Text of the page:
By The People

There are fundamental flaws in how American government operates today,
contrary to the Constitution and the vision of a representative republican form of governance.
I intend doing something about it: by educating and informing others who
are not even aware of the dangers.

Wednesday, September 28, 2011

Marriage: Is it Legal? Or Is It Lawful?

I am constantly being bombarded with email and "snail" mail letters telling me to support laws that will define marriage as that union between one man and one woman. It is apparent that this issue is important to many Americans. But I would like to offer my thoughts on the subject and perhaps it will assist others in seeing this issue in a different light.

When I got married, I was REQUIRED to obtain a legal marriage certificate from the State of Pennsylvania. But my wife and I also were married according to our faith(s) and so in effect, I have two separate documents to declare our marriage. One in which we declared our love and devotion to the Creator and to the Universe and the other (with appropriate blood tests and fees) in accordance with statutes of the State of Pennsylvania.

And I feel that this extremely volatile debate over the "definition" of marriage can be settled in a few paragraphs.

Under many religions, it is not permissible for two members of the same sex to join in "holy matrimony" as that joining is based on the act of reproduction as the primary purpose of marriage. But in the legal sense of marriage, it has to do with sharing legal responsibility with respect to contracts, income(s) and taxes.  The former is mutually exclusive from the latter and that is as it should be, as the government has no lawful authority to make that former religious point comply with statutory law, as that would be a violation of the First Amendment in a very specific sense, that it would enforce a religion's definition of marriage on all people, regardless of their personal liberties to choose their own life and life style.

In the Mormon faith, a man may have several wives, but that is against the statutes or "color of law" in America. I have a solution:  For the purposes of legal recognition, one person may be "assigned" to the role of "spouse" as defined in tax laws and contract law. and the others are spouses under their common religious beliefs.  Will that work for you? Or change the statutes so as not to violate the practice of one's faith just because it is different than the majority of others. Polygamy harms no one. Should not a man who has multiple wives, be allowed to claim them and his children all as dependents for tax purposes? After all, he is taking on the burden of providing for them all, why punish someone who is responsible and the reward so many others who are not responsible for themselves?

So to settle the debate, I offer this: Any two (or more) people may join in a legal contractual union which will hold them all responsible for and to the terms of that contract. In other words, if one falls ill or dies, the other(s) would share the burdens and rewards that are requisite in all spousal relationships. As a compassionate and loving human being, isn't it wrong to deprive a person bereaving the loss of a loved one, simply because they are of the same sex?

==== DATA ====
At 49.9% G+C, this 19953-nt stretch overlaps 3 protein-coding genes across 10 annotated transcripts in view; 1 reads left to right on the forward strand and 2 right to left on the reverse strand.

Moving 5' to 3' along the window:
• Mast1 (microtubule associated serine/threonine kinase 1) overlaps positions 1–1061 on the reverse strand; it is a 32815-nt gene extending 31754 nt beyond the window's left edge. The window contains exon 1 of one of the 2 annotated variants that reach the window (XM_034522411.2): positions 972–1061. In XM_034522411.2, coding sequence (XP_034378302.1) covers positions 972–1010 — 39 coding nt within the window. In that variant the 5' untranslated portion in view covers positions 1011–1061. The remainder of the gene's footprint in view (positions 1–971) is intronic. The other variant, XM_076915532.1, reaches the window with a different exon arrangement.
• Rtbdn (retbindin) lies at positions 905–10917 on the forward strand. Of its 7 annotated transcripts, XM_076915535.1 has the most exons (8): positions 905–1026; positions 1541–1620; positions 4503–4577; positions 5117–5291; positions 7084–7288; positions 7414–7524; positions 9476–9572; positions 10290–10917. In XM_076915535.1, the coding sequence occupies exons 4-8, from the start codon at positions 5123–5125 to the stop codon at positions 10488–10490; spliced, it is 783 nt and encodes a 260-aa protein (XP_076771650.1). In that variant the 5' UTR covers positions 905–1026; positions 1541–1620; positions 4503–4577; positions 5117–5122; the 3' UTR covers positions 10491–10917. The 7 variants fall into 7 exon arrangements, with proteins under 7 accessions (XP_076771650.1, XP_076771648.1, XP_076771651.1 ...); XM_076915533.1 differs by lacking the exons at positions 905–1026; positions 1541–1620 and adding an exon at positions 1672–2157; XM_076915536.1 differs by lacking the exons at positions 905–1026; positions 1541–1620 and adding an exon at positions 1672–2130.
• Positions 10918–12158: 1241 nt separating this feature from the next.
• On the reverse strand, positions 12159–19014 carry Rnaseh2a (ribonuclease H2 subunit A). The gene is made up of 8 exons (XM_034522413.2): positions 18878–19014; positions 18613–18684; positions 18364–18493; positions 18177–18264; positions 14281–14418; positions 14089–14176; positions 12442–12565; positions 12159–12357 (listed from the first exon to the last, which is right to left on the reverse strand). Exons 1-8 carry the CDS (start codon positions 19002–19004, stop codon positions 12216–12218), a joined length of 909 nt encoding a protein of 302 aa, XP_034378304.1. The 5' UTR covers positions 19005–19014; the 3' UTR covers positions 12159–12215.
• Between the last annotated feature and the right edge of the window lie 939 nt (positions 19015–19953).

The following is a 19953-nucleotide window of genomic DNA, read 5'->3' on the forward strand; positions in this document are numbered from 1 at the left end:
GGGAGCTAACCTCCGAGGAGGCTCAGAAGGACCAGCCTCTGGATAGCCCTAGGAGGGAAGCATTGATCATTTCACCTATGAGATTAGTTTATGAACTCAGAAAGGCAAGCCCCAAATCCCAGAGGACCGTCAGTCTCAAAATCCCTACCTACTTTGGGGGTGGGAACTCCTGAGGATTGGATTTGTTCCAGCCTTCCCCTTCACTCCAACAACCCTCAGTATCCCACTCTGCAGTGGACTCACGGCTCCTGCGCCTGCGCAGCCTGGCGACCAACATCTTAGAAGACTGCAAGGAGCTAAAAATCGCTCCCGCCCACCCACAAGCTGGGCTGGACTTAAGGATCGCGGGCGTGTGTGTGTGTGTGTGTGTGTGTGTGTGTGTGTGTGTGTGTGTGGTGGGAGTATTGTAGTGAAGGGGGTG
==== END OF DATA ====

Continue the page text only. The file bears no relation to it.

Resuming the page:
Congress shall make no law respecting an establishment of religion, or prohibiting the free exercise thereof; or abridging the freedom of speech, or of the press; or the right of the people peaceably to assemble, and to petition the Government for a redress of grievances.

Therefore, to establish any law regarding the religious institution of marriage is a violation of the First Amendment to the Constitution.  Every State that issues a certificate or license for marriage is also in violation of First Amendment Rights.

It is incumbent upon the individuals who choose to join themselves in a loving bond to determine what rights and privileges are to be enjoyed by that union and not the province of government to make that determination for them.


  1. One of the natural rights that people have is the ability to contract. If you are truly proposing that all statutes respecting marriage and consensual social arrangements should be repealed, there is no need to define what kinds of contracts people may willingly and knowingly enter.

    Under the common law, before there were statutes, people were able to define their relationships without the help of government. Sometimes a religious group sanctifies the relationship, other times it is outside the purview of religion.

    Those against such a repeal will be the government collectivists who want to control the lives of others and the corporations who rely on the statutory scheme to enforce obligations on people whose only sin was getting a marriage license.

  2. I agree. It is not for me to judge what is right for others. Under Common Law would it not be permissible so long as it does not negatively impact others? One needs no approve of or condone behavior that is outside of their culture or beliefs, however I feel we all need to respect the right of others to be different.

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